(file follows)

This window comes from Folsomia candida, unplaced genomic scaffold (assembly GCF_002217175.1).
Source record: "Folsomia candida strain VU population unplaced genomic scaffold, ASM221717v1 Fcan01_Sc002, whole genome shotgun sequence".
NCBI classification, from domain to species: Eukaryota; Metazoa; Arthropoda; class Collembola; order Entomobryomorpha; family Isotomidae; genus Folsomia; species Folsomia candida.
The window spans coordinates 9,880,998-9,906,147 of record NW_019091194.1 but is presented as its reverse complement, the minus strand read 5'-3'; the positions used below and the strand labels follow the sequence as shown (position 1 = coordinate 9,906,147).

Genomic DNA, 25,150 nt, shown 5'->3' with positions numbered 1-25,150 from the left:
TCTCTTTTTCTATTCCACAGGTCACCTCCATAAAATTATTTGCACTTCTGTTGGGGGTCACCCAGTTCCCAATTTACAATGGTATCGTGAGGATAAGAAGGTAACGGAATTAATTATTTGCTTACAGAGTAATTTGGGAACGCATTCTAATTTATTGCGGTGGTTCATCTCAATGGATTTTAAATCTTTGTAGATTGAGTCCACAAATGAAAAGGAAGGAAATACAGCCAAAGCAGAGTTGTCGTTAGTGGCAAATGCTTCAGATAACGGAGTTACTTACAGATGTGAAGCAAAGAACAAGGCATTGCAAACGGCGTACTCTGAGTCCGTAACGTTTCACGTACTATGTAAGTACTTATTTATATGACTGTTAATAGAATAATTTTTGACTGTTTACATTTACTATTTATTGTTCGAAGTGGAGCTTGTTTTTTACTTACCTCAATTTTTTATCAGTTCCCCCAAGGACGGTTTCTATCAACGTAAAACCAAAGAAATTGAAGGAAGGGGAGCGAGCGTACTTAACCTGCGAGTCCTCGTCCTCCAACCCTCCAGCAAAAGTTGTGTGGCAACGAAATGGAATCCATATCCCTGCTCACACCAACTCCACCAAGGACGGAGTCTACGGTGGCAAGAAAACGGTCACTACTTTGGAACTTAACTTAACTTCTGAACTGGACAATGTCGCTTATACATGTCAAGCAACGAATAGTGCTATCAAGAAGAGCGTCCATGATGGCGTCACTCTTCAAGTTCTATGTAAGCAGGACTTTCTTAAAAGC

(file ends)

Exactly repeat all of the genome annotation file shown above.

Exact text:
This window comes from Folsomia candida, unplaced genomic scaffold (assembly GCF_002217175.1).
Source record: "Folsomia candida strain VU population unplaced genomic scaffold, ASM221717v1 Fcan01_Sc002, whole genome shotgun sequence".
NCBI classification, from domain to species: Eukaryota; Metazoa; Arthropoda; class Collembola; order Entomobryomorpha; family Isotomidae; genus Folsomia; species Folsomia candida.
The window spans coordinates 9,880,998-9,906,147 of record NW_019091194.1 but is presented as its reverse complement, the minus strand read 5'-3'; the positions used below and the strand labels follow the sequence as shown (position 1 = coordinate 9,906,147).

Genomic DNA, 25,150 nt, shown 5'->3' with positions numbered 1-25,150 from the left:
TCTCTTTTTCTATTCCACAGGTCACCTCCATAAAATTATTTGCACTTCTGTTGGGGGTCACCCAGTTCCCAATTTACAATGGTATCGTGAGGATAAGAAGGTAACGGAATTAATTATTTGCTTACAGAGTAATTTGGGAACGCATTCTAATTTATTGCGGTGGTTCATCTCAATGGATTTTAAATCTTTGTAGATTGAGTCCACAAATGAAAAGGAAGGAAATACAGCCAAAGCAGAGTTGTCGTTAGTGGCAAATGCTTCAGATAACGGAGTTACTTACAGATGTGAAGCAAAGAACAAGGCATTGCAAACGGCGTACTCTGAGTCCGTAACGTTTCACGTACTATGTAAGTACTTATTTATATGACTGTTAATAGAATAATTTTTGACTGTTTACATTTACTATTTATTGTTCGAAGTGGAGCTTGTTTTTTACTTACCTCAATTTTTTATCAGTTCCCCCAAGGACGGTTTCTATCAACGTAAAACCAAAGAAATTGAAGGAAGGGGAGCGAGCGTACTTAACCTGCGAGTCCTCGTCCTCCAACCCTCCAGCAAAAGTTGTGTGGCAACGAAATGGAATCCATATCCCTGCTCACACCAACTCCACCAAGGACGGAGTCTACGGTGGCAAGAAAACGGTCACTACTTTGGAACTTAACTTAACTTCTGAACTGGACAATGTCGCTTATACATGTCAAGCAACGAATAGTGCTATCAAGAAGAGCGTCCATGATGGCGTCACTCTTCAAGTTCTATGTAAGCAGGACTTTCTTAAAAGC